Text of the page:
Photojournalist + Editorial Photographer



Women's March on Washington

I know.

I've put off posting about this. But for no reason other than its absolute importance to me. This is going to be personal. So if you're here looking for numbers, or statistics, or some type of unbiased view, you're not going to get that. Not with this. If you want to fault me, or shame me, or discredit my ability to be a trusted source, do me a favor and show up at the next protest I cover and tell me all about it.

When you grow up without your mom, you have to learn everything about being a woman the hard way. You let yourself get used, abused, mistreated, bullied, and grossly underestimated. You have to dig deep to trust your own intuition. And you have to have your own back when they call it a lie. You never know your own strength. You just know they don't want you to be strong. They tell you you're too emotional, you're too opinionated, you're too much of a know it all, but also you don't ever seem to know enough, you're too fat, but now you're too skinny, you're too lazy, but also don't you dare be doing more than me, go back to doing nothing again please. In my own life, as recently as yesterday, I have had to make myself less than, to make a man feel more comfortable. More secure. That's wild. Oh, and would you smile. 

All day long we are pulled in multiple directions. Stretched to create doubt and deepen insecurities. Every day it seems we come increasingly closer to breaking completely. Even this honesty would bring criticism. They would challenge its validity. Really? Our own personal feelings and the way in which we've experienced life is scrutinized? Whether you're a part of the problem or not, denying that it is a problem, now involves you, because I'd say a woman's number one obstacle is being heard. Listened to. Accepted. Championed. 

When the majority of the men in your family voted and support the man who has called women; "Fat, Pig, Dog, Slob, Disgusting animal, not a 10," it messes you up. When the men you love, support a man that has reduced an Olympians accomplishments to her looks, "Wonderful looking while on the ice but up close and personal, she could only be described as attractive if you like a woman with a bad complexion who is built like a linebacker" you realize they haven't been listening to you. They haven't even considered you. Not now, not ever. They do not even know you. Those were not deal breakers for them. Those things did not insult them the way they insulted me because I'm the one he was talking about. On Donald Trump's attractive meter, I'd be all of those remarks. Being a woman in an industry saturated with men, you fight daily just to be seen at all. You fight off those same thoughts, the ones that have you considering that this is all they view in you. You have to match a man's mediocre, with nothing less than absolute greatness. And even then, acceptance is hard to come by. Maybe if the men in my life knew that I never feel like my work is good enough, because I'm not physically good enough, then they'd reconsider. Or regroup. Have a discussion about it. Look into what they've just done to the women in their lives. His presidency has taken a side. A side that tells women you are nothing until a man is attracted to you.  How simple. Why am I $80,000 in student loan debt, and not just out modifying my body parts?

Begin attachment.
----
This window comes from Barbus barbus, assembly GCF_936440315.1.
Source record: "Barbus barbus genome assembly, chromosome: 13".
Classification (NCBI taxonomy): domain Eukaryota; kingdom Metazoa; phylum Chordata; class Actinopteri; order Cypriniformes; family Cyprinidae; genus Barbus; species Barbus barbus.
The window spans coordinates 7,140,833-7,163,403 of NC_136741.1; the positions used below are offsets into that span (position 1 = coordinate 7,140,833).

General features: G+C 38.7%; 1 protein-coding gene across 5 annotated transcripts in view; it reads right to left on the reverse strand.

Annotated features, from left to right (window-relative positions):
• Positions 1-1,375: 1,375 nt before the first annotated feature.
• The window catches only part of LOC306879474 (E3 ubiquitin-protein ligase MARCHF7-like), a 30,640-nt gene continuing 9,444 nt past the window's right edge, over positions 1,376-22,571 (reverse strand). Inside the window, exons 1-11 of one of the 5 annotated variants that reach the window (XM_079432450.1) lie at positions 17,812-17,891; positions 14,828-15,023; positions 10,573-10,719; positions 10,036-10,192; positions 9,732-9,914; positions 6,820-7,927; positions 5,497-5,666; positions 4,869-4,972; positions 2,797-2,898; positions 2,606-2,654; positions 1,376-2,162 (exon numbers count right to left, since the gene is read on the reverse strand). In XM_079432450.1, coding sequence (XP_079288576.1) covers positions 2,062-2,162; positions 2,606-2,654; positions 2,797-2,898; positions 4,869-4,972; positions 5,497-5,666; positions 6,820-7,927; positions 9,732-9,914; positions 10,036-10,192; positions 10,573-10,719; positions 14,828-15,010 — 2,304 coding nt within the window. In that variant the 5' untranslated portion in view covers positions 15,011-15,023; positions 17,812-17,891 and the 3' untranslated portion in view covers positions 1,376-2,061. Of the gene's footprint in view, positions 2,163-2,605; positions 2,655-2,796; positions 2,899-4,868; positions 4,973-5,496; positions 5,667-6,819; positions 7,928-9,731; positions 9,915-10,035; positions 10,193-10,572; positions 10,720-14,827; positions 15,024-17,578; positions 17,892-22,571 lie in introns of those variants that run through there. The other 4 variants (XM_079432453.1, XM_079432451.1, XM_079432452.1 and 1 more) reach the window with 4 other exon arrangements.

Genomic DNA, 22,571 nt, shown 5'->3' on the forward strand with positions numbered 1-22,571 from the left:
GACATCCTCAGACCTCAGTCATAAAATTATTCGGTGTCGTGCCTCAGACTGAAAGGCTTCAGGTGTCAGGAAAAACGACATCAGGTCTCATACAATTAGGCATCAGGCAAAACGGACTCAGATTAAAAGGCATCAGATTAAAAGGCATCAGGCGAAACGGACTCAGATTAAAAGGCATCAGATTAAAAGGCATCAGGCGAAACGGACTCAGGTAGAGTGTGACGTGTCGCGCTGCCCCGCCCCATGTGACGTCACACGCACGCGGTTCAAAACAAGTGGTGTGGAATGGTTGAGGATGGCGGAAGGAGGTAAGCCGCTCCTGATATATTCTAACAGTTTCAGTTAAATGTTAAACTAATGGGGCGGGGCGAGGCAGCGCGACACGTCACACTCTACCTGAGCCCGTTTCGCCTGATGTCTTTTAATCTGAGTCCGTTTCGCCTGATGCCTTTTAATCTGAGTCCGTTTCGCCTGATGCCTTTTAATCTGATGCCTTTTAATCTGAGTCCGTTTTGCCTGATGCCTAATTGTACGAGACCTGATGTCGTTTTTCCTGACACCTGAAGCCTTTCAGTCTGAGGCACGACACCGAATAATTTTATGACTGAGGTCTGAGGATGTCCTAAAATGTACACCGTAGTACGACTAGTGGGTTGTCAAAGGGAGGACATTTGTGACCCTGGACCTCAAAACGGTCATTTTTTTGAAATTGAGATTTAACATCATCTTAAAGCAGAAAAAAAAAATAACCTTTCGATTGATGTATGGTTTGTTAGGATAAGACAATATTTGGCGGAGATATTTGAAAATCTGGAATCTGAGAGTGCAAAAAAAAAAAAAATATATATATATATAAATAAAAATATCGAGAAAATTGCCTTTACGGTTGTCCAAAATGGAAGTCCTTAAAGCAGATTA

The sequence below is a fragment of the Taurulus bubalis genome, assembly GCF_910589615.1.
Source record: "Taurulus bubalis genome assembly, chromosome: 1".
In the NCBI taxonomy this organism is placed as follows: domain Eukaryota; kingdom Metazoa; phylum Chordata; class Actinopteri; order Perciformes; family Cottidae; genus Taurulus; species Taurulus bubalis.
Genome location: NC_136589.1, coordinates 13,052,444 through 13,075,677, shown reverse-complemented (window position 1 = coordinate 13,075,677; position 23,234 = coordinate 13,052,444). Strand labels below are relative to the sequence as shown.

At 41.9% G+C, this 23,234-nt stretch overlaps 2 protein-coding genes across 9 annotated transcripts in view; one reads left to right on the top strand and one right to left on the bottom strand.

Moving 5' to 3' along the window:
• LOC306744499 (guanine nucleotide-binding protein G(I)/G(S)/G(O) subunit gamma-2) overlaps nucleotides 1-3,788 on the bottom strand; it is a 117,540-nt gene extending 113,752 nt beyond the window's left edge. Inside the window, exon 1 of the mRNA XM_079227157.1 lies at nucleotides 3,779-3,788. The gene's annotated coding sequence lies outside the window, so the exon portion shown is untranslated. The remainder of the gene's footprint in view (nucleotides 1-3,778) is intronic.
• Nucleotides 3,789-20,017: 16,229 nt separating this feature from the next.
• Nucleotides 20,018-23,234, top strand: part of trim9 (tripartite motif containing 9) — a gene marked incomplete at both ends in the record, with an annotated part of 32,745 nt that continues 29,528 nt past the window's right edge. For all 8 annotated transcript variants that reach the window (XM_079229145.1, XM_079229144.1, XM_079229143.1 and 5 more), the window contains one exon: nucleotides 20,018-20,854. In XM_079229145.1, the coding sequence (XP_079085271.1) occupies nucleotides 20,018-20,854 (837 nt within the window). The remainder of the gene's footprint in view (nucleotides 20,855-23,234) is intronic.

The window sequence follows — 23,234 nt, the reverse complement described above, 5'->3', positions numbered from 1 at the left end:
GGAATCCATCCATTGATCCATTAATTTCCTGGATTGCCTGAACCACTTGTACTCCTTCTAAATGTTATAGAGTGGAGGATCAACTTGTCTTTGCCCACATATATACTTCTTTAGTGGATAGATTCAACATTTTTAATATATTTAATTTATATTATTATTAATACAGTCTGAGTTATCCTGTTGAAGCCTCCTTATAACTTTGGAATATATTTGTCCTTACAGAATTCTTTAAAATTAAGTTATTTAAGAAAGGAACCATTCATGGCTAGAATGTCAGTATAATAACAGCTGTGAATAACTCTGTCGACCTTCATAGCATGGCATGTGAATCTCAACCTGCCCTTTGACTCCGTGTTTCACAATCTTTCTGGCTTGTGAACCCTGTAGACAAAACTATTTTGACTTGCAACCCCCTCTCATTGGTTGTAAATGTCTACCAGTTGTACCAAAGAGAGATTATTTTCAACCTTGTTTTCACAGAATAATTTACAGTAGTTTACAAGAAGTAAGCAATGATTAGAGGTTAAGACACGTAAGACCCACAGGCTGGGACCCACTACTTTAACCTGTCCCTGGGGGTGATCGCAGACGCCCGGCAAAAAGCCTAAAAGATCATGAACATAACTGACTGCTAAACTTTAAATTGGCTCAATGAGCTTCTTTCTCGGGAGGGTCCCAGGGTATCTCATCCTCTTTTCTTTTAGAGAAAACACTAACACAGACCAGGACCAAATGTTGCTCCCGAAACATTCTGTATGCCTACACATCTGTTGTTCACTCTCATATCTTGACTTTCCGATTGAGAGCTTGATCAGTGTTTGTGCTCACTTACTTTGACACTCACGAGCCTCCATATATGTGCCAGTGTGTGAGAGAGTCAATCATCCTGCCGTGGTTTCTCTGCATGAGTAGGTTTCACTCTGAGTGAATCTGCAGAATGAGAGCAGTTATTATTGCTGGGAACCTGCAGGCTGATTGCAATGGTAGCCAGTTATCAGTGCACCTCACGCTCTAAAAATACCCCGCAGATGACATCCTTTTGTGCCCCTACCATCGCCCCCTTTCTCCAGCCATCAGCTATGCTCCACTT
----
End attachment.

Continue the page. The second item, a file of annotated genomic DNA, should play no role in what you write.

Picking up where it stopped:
This is why I march. The beauty of the Women's March is that you could read 5 million other blog posts about it, and every single one would describe a different purpose for being there. We were all there for our own reasons. Personal individual fights, simply backed up by an unspoken comradery. The streets reflected the acceptance you'd been lacking. You didn't have to beg for it. You just had to show up for it. 

I didn't go into this expecting it to change anything, I wasn't out there to whine or cry. I'm done trying to get the attention or consideration from any man, It's obvious where we stand. And nor do I believe any other woman was out there doing that. But I was out there for my mom. I wanted her to see, from wherever she is, that in the short time she did have with me, her influence has outlasted the complexity and pain of this place. I am on the side she raised me to be on.  

Emilee McGovern Protection Status